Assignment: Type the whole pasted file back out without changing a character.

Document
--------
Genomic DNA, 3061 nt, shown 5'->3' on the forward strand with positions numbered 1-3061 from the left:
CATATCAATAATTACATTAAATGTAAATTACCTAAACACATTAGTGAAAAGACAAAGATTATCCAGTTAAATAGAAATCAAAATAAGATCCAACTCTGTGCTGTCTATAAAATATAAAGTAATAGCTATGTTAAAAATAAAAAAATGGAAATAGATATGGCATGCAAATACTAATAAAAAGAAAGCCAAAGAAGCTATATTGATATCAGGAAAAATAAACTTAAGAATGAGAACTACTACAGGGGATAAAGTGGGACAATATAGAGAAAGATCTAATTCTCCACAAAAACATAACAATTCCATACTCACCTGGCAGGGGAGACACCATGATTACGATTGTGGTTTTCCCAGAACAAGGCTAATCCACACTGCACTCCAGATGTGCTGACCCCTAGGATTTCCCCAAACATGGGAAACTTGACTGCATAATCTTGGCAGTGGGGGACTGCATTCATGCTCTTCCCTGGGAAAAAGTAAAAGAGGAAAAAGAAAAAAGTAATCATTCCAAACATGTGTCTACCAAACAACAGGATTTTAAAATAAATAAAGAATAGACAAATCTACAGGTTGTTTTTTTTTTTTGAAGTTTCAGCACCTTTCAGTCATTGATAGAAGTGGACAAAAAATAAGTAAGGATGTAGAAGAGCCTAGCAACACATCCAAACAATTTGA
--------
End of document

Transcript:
Genomic DNA, 3061 nt, shown 5'->3' on the forward strand with positions numbered 1-3061 from the left:
CATATCAATAATTACATTAAATGTAAATTACCTAAACACATTAGTGAAAAGACAAAGATTATCCAGTTAAATAGAAATCAAAATAAGATCCAACTCTGTGCTGTCTATAAAATATAAAGTAATAGCTATGTTAAAAATAAAAAAATGGAAATAGATATGGCATGCAAATACTAATAAAAAGAAAGCCAAAGAAGCTATATTGATATCAGGAAAAATAAACTTAAGAATGAGAACTACTACAGGGGATAAAGTGGGACAATATAGAGAAAGATCTAATTCTCCACAAAAACATAACAATTCCATACTCACCTGGCAGGGGAGACACCATGATTACGATTGTGGTTTTCCCAGAACAAGGCTAATCCACACTGCACTCCAGATGTGCTGACCCCTAGGATTTCCCCAAACATGGGAAACTTGACTGCATAATCTTGGCAGTGGGGGACTGCATTCATGCTCTTCCCTGGGAAAAAGTAAAAGAGGAAAAAGAAAAAAGTAATCATTCCAAACATGTGTCTACCAAACAACAGGATTTTAAAATAAATAAAGAATAGACAAATCTACAGGTTGTTTTTTTTTTTTGAAGTTTCAGCACCTTTCAGTCATTGATAGAAGTGGACAAAAAATAAGTAAGGATGTAGAAGAGCCTAGCAACACATCCAAACAATTTGA